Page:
Look what’s here!

I still can’t quite bring myself to be out on the allotment, though it’s not for lack of jobs that need doing. I’m painfully aware that the autumn-cropping raspberries need a good chopping back (not a difficult job, but a lengthy one) and I should be thinking about getting some goodness into the soil (read: spread some manure). But the key word here is thinking…there’s alot of thinking and not much doing.

So whilst the great outdoors is still chilly – there was hail today – I’m contenting myself to sorting out my seeds for spring planting, and wondering where all these tiny seedlings are going to live for the next few months. Because, dear reader, this year I have the grand total of 50 varieties of vegetables, salads, herbs and flowers that will soon need starting off!

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The new batch of seeds for 2017 are here

There is reason behind this seed madness. My doctor has been telling me to take vitamins but surely to God that is why spinach was invented? And tomatoes, and sweetcorn, and kale, and chillies, and squash, and beans, and you get the picture. So rather than sink my hard-earned cash into the big pharma companies, I’m investing in my diet instead, and that’s where Seeds of Italy and Sarah Raven come in.

New discoveries for 2017 come courtesy of Seeds of Italy, who are offering this particularly fancy-looking pumpkin and my favourite UFO-shaped squash custard white. I’m also having a go at runner beans this year for the first time (notwithstanding the ongoing slug-wars) and a late-to-bolt spinach, Tuscane. Plus there will be the usual mix of kale, courgette, carrots, parsnips, tomatoes and chillies, though no beets this year – grown on our soil they only seem to taste of, well, soil. Ugh.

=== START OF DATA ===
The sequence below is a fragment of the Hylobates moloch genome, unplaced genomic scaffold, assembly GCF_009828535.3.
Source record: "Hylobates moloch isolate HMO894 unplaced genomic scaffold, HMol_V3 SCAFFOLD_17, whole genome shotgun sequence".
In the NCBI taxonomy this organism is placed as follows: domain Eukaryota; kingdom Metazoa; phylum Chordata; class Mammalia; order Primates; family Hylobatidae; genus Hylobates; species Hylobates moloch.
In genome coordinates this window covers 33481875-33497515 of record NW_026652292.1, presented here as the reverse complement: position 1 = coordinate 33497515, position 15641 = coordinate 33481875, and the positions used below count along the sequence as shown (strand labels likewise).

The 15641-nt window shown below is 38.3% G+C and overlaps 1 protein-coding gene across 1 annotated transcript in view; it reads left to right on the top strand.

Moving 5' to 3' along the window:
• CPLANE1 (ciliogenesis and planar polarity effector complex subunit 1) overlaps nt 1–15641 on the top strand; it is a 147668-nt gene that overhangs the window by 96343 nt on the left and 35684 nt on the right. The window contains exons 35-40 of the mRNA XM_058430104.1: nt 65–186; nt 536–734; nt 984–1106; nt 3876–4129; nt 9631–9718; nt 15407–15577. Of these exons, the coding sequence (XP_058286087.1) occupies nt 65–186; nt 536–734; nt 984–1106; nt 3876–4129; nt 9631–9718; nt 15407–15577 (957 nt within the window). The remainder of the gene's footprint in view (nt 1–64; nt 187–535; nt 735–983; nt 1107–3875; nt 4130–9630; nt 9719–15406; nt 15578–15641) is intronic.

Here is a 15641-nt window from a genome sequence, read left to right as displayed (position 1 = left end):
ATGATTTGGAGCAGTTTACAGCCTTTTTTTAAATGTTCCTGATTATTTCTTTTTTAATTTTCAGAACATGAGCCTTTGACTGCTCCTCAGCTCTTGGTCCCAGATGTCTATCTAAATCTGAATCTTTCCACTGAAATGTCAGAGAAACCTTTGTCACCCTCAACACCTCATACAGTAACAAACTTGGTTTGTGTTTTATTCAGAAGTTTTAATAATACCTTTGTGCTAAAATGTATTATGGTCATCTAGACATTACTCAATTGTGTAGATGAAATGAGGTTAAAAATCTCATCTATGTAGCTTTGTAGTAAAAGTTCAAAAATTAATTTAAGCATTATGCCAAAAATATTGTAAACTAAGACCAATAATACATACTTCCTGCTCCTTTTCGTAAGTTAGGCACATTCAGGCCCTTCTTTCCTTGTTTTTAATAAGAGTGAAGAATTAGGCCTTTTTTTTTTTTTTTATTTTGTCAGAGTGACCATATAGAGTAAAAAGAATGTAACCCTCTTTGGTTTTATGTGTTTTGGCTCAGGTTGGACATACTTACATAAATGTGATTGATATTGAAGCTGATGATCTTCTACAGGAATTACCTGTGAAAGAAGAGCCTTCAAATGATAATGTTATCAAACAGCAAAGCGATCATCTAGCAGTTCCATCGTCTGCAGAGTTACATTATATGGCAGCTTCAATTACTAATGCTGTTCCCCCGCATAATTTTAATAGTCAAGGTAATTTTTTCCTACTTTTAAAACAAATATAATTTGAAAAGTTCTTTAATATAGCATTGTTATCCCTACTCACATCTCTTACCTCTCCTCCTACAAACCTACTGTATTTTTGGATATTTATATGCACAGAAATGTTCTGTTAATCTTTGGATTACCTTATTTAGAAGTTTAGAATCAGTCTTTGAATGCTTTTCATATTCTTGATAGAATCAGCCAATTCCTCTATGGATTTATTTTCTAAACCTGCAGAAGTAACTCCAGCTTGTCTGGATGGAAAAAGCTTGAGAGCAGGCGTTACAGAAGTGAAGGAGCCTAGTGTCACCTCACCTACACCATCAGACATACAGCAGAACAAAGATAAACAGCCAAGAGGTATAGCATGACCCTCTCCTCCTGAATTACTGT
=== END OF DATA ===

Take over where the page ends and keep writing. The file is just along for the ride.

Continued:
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Two fun types of squash this year…

On the flower front, I’m bolstering my favourite white cosmos purity with a host of brightly-coloured newbies. There’s a carnival of colour with this zinnia mix, and I’m hoping that the cosmos bright lights mix will go well in a mixed bouquet with the sunflowers claret and valentine. I’ve also plumped for the delicate antique pink of cosmos antiquity and I’ll have another go at rudbeckia (last year the slugs ate the lot).

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…and loads of bright annuals!

The issue now is where to put them all. When we lived in the flat, I used to balance seed-trays on our windowsills with the help of a few trusty paperbacks. This house, though bigger, has very few suitable windows and those we do have are prime hanging-out territory for the cat (I’ve learned that Gertrude and seed trays do not go together). SO I’ll have to make an interim potting shed in the ‘sun room’ and balance the trays on a few trestle tables pinched from Matt’s business. It’s a plan. Only thing now is to actually get the pots and compost together and get planting!